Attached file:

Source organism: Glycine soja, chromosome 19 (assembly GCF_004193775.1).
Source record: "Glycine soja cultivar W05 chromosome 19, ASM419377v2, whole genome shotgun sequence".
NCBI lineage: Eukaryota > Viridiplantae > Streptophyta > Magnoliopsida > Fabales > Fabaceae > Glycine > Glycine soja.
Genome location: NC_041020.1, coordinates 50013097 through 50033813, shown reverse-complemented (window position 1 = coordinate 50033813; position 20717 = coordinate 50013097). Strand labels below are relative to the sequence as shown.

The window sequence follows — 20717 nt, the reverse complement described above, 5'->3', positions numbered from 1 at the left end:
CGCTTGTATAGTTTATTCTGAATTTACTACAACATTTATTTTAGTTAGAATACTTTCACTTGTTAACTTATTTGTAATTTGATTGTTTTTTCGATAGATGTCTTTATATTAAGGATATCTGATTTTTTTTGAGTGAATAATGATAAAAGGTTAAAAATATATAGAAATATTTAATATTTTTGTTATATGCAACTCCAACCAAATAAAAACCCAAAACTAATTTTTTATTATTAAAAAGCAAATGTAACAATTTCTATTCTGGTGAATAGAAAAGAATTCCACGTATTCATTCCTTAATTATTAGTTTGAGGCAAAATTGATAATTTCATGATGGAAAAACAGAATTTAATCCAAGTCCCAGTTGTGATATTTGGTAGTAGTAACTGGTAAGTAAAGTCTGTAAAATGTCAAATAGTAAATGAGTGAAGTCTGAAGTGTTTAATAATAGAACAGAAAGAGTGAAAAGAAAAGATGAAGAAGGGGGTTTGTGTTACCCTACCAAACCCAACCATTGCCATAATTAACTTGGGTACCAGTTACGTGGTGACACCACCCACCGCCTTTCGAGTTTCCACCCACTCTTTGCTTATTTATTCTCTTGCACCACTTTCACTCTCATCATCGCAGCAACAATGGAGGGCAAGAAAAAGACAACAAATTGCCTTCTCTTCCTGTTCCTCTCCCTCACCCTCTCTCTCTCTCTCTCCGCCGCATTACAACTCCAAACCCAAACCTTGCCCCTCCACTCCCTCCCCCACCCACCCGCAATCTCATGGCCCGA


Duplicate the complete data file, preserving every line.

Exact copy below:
Source organism: Glycine soja, chromosome 19 (assembly GCF_004193775.1).
Source record: "Glycine soja cultivar W05 chromosome 19, ASM419377v2, whole genome shotgun sequence".
NCBI lineage: Eukaryota > Viridiplantae > Streptophyta > Magnoliopsida > Fabales > Fabaceae > Glycine > Glycine soja.
Genome location: NC_041020.1, coordinates 50013097 through 50033813, shown reverse-complemented (window position 1 = coordinate 50033813; position 20717 = coordinate 50013097). Strand labels below are relative to the sequence as shown.

The window sequence follows — 20717 nt, the reverse complement described above, 5'->3', positions numbered from 1 at the left end:
CGCTTGTATAGTTTATTCTGAATTTACTACAACATTTATTTTAGTTAGAATACTTTCACTTGTTAACTTATTTGTAATTTGATTGTTTTTTCGATAGATGTCTTTATATTAAGGATATCTGATTTTTTTTGAGTGAATAATGATAAAAGGTTAAAAATATATAGAAATATTTAATATTTTTGTTATATGCAACTCCAACCAAATAAAAACCCAAAACTAATTTTTTATTATTAAAAAGCAAATGTAACAATTTCTATTCTGGTGAATAGAAAAGAATTCCACGTATTCATTCCTTAATTATTAGTTTGAGGCAAAATTGATAATTTCATGATGGAAAAACAGAATTTAATCCAAGTCCCAGTTGTGATATTTGGTAGTAGTAACTGGTAAGTAAAGTCTGTAAAATGTCAAATAGTAAATGAGTGAAGTCTGAAGTGTTTAATAATAGAACAGAAAGAGTGAAAAGAAAAGATGAAGAAGGGGGTTTGTGTTACCCTACCAAACCCAACCATTGCCATAATTAACTTGGGTACCAGTTACGTGGTGACACCACCCACCGCCTTTCGAGTTTCCACCCACTCTTTGCTTATTTATTCTCTTGCACCACTTTCACTCTCATCATCGCAGCAACAATGGAGGGCAAGAAAAAGACAACAAATTGCCTTCTCTTCCTGTTCCTCTCCCTCACCCTCTCTCTCTCTCTCTCCGCCGCATTACAACTCCAAACCCAAACCTTGCCCCTCCACTCCCTCCCCCACCCACCCGCAATCTCATGGCCCGA